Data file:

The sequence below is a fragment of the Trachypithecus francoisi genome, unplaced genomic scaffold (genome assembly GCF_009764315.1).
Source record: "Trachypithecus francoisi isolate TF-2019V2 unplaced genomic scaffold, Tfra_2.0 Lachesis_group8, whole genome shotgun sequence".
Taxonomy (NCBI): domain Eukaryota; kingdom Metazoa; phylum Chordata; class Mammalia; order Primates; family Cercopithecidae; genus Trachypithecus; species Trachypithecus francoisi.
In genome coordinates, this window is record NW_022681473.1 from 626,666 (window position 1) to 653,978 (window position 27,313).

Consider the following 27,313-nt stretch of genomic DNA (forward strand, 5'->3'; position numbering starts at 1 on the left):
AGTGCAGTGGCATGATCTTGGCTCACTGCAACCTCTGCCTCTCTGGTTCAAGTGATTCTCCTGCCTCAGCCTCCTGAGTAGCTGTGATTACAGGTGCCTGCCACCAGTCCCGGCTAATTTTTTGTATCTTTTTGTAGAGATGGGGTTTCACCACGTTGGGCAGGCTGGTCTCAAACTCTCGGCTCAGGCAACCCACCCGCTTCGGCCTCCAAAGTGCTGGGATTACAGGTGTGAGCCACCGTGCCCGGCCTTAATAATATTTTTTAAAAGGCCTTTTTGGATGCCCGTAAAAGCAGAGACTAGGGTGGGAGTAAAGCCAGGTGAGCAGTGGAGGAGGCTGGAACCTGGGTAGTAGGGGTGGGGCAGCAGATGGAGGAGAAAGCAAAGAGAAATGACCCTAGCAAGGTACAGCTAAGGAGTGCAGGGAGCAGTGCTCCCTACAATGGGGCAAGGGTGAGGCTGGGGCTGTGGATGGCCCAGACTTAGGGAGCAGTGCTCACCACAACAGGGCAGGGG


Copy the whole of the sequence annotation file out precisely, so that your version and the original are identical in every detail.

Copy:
The sequence below is a fragment of the Trachypithecus francoisi genome, unplaced genomic scaffold (genome assembly GCF_009764315.1).
Source record: "Trachypithecus francoisi isolate TF-2019V2 unplaced genomic scaffold, Tfra_2.0 Lachesis_group8, whole genome shotgun sequence".
Taxonomy (NCBI): domain Eukaryota; kingdom Metazoa; phylum Chordata; class Mammalia; order Primates; family Cercopithecidae; genus Trachypithecus; species Trachypithecus francoisi.
In genome coordinates, this window is record NW_022681473.1 from 626,666 (window position 1) to 653,978 (window position 27,313).

Consider the following 27,313-nt stretch of genomic DNA (forward strand, 5'->3'; position numbering starts at 1 on the left):
AGTGCAGTGGCATGATCTTGGCTCACTGCAACCTCTGCCTCTCTGGTTCAAGTGATTCTCCTGCCTCAGCCTCCTGAGTAGCTGTGATTACAGGTGCCTGCCACCAGTCCCGGCTAATTTTTTGTATCTTTTTGTAGAGATGGGGTTTCACCACGTTGGGCAGGCTGGTCTCAAACTCTCGGCTCAGGCAACCCACCCGCTTCGGCCTCCAAAGTGCTGGGATTACAGGTGTGAGCCACCGTGCCCGGCCTTAATAATATTTTTTAAAAGGCCTTTTTGGATGCCCGTAAAAGCAGAGACTAGGGTGGGAGTAAAGCCAGGTGAGCAGTGGAGGAGGCTGGAACCTGGGTAGTAGGGGTGGGGCAGCAGATGGAGGAGAAAGCAAAGAGAAATGACCCTAGCAAGGTACAGCTAAGGAGTGCAGGGAGCAGTGCTCCCTACAATGGGGCAAGGGTGAGGCTGGGGCTGTGGATGGCCCAGACTTAGGGAGCAGTGCTCACCACAACAGGGCAGGGG